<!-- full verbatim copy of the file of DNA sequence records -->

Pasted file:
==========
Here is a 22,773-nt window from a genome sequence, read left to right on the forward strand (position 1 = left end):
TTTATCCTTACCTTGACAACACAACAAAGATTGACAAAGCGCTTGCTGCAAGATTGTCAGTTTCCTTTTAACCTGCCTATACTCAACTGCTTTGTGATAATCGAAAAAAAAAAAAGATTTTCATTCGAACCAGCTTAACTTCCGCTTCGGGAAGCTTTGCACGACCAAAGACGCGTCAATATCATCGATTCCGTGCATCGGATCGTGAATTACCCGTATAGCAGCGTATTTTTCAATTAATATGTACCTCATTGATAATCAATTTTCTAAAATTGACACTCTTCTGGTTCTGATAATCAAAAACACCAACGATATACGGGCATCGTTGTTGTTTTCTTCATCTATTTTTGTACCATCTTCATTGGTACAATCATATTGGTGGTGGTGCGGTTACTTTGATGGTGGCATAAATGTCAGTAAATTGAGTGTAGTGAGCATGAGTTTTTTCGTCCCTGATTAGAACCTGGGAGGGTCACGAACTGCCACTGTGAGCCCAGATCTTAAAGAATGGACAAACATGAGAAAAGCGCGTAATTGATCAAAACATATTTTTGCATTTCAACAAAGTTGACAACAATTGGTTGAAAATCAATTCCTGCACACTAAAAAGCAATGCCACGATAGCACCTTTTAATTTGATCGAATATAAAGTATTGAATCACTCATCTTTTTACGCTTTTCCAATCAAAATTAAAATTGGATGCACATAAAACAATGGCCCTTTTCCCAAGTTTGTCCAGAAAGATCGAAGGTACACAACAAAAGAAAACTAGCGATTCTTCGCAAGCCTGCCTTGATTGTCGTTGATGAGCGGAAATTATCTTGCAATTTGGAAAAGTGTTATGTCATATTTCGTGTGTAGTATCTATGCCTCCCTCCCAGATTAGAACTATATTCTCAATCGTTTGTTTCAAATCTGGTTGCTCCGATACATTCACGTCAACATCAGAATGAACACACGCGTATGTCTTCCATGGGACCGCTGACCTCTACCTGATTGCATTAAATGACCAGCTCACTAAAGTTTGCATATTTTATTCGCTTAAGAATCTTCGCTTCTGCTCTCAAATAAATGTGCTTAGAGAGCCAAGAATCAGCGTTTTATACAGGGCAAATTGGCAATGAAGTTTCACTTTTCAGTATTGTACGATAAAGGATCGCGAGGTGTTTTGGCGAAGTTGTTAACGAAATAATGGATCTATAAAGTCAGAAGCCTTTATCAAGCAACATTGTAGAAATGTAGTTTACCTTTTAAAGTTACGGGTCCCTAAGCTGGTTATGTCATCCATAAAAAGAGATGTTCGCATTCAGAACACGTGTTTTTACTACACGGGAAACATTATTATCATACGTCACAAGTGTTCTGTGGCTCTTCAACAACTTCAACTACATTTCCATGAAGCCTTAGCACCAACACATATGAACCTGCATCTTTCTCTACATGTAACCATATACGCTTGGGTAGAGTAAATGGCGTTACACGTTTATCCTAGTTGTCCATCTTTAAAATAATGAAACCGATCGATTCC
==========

Here is a 22,773-nt window from a genome sequence, read left to right on the forward strand (position 1 = left end):
TTTATCCTTACCTTGACAACACAACAAAGATTGACAAAGCGCTTGCTGCAAGATTGTCAGTTTCCTTTTAACCTGCCTATACTCAACTGCTTTGTGATAATCGAAAAAAAAAAAAGATTTTCATTCGAACCAGCTTAACTTCCGCTTCGGGAAGCTTTGCACGACCAAAGACGCGTCAATATCATCGATTCCGTGCATCGGATCGTGAATTACCCGTATAGCAGCGTATTTTTCAATTAATATGTACCTCATTGATAATCAATTTTCTAAAATTGACACTCTTCTGGTTCTGATAATCAAAAACACCAACGATATACGGGCATCGTTGTTGTTTTCTTCATCTATTTTTGTACCATCTTCATTGGTACAATCATATTGGTGGTGGTGCGGTTACTTTGATGGTGGCATAAATGTCAGTAAATTGAGTGTAGTGAGCATGAGTTTTTTCGTCCCTGATTAGAACCTGGGAGGGTCACGAACTGCCACTGTGAGCCCAGATCTTAAAGAATGGACAAACATGAGAAAAGCGCGTAATTGATCAAAACATATTTTTGCATTTCAACAAAGTTGACAACAATTGGTTGAAAATCAATTCCTGCACACTAAAAAGCAATGCCACGATAGCACCTTTTAATTTGATCGAATATAAAGTATTGAATCACTCATCTTTTTACGCTTTTCCAATCAAAATTAAAATTGGATGCACATAAAACAATGGCCCTTTTCCCAAGTTTGTCCAGAAAGATCGAAGGTACACAACAAAAGAAAACTAGCGATTCTTCGCAAGCCTGCCTTGATTGTCGTTGATGAGCGGAAATTATCTTGCAATTTGGAAAAGTGTTATGTCATATTTCGTGTGTAGTATCTATGCCTCCCTCCCAGATTAGAACTATATTCTCAATCGTTTGTTTCAAATCTGGTTGCTCCGATACATTCACGTCAACATCAGAATGAACACACGCGTATGTCTTCCATGGGACCGCTGACCTCTACCTGATTGCATTAAATGACCAGCTCACTAAAGTTTGCATATTTTATTCGCTTAAGAATCTTCGCTTCTGCTCTCAAATAAATGTGCTTAGAGAGCCAAGAATCAGCGTTTTATACAGGGCAAATTGGCAATGAAGTTTCACTTTTCAGTATTGTACGATAAAGGATCGCGAGGTGTTTTGGCGAAGTTGTTAACGAAATAATGGATCTATAAAGTCAGAAGCCTTTATCAAGCAACATTGTAGAAATGTAGTTTACCTTTTAAAGTTACGGGTCCCTAAGCTGGTTATGTCATCCATAAAAAGAGATGTTCGCATTCAGAACACGTGTTTTTACTACACGGGAAACATTATTATCATACGTCACAAGTGTTCTGTGGCTCTTCAACAACTTCAACTACATTTCCATGAAGCCTTAGCACCAACACATATGAACCTGCATCTTTCTCTACATGTAACCATATACGCTTGGGTAGAGTAAATGGCGTTACACGTTTATCCTAGTTGTCCATCTTTAAAATAATGAAACCGATCGATTCC